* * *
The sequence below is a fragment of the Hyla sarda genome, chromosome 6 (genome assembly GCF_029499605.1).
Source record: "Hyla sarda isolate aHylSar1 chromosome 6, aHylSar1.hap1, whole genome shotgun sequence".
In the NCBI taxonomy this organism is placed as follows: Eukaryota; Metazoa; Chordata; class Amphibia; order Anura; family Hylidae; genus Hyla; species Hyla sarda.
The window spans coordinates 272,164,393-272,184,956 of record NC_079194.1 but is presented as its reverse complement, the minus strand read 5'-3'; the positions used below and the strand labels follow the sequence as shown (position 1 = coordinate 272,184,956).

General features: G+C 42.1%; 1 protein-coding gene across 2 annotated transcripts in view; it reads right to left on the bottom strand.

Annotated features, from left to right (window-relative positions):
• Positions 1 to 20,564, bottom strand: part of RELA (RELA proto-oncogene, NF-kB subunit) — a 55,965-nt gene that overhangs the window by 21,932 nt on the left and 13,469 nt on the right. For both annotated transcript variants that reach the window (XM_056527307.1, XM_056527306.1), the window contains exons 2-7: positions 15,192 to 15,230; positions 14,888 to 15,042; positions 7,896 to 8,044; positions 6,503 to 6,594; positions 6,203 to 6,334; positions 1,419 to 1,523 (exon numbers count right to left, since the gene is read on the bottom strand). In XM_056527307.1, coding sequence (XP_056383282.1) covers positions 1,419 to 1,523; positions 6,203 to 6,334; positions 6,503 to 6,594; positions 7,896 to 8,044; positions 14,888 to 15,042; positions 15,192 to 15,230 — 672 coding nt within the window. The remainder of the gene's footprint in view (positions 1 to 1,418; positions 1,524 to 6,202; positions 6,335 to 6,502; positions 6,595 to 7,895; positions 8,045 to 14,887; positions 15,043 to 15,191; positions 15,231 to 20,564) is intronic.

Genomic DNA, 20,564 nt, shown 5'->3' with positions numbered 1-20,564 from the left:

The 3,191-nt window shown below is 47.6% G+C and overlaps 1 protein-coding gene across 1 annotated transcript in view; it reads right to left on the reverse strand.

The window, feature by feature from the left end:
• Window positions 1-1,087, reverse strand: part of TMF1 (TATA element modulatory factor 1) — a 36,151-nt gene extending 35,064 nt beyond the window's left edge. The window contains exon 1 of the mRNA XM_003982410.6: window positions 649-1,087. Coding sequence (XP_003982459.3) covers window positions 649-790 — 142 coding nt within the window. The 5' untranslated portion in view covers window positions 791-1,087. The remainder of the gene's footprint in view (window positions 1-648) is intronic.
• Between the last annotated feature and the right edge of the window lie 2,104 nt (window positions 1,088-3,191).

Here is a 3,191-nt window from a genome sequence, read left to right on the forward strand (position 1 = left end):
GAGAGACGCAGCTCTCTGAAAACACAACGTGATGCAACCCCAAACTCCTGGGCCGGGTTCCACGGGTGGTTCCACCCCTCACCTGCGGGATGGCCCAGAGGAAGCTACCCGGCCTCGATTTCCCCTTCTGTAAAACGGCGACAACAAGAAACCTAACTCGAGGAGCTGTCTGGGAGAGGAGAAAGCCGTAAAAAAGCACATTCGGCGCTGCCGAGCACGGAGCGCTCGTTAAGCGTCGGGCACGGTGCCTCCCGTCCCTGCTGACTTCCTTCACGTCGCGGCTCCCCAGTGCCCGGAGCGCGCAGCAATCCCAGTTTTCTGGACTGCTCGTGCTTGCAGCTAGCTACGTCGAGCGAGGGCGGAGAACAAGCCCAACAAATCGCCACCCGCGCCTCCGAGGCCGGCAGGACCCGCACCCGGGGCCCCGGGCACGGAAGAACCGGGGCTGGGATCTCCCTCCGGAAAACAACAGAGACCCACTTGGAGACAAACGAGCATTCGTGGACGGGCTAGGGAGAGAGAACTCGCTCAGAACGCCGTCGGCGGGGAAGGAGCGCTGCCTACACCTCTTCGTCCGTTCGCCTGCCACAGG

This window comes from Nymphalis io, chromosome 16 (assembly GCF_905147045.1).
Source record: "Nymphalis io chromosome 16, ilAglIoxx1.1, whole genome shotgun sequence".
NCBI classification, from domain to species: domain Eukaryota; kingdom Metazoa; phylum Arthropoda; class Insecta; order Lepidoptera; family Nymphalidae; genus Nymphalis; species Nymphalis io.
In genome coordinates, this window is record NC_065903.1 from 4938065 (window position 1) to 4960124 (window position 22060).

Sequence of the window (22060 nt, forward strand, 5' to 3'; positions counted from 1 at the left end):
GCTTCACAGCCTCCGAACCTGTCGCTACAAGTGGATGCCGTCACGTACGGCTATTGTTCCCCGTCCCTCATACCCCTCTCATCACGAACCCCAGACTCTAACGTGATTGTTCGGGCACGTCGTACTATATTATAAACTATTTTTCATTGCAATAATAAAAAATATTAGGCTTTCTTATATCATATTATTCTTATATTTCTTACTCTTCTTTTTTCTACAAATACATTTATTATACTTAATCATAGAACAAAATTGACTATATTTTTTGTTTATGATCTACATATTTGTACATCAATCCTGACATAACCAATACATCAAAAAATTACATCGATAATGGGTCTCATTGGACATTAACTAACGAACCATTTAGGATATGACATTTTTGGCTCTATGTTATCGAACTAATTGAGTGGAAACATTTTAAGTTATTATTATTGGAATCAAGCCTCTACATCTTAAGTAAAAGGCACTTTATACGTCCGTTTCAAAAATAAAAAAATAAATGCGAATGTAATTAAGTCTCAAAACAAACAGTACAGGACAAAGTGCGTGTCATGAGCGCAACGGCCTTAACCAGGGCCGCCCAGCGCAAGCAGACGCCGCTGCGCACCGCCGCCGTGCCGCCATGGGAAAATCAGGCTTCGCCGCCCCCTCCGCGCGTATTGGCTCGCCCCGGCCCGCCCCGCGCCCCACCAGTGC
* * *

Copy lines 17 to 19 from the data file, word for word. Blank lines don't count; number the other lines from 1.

NCBI classification, from domain to species: domain Eukaryota; kingdom Metazoa; phylum Arthropoda; class Insecta; order Lepidoptera; family Nymphalidae; genus Nymphalis; species Nymphalis io.
In genome coordinates, this window is record NC_065903.1 from 4938065 (window position 1) to 4960124 (window position 22060).

Sequence of the window (22060 nt, forward strand, 5' to 3'; positions counted from 1 at the left end):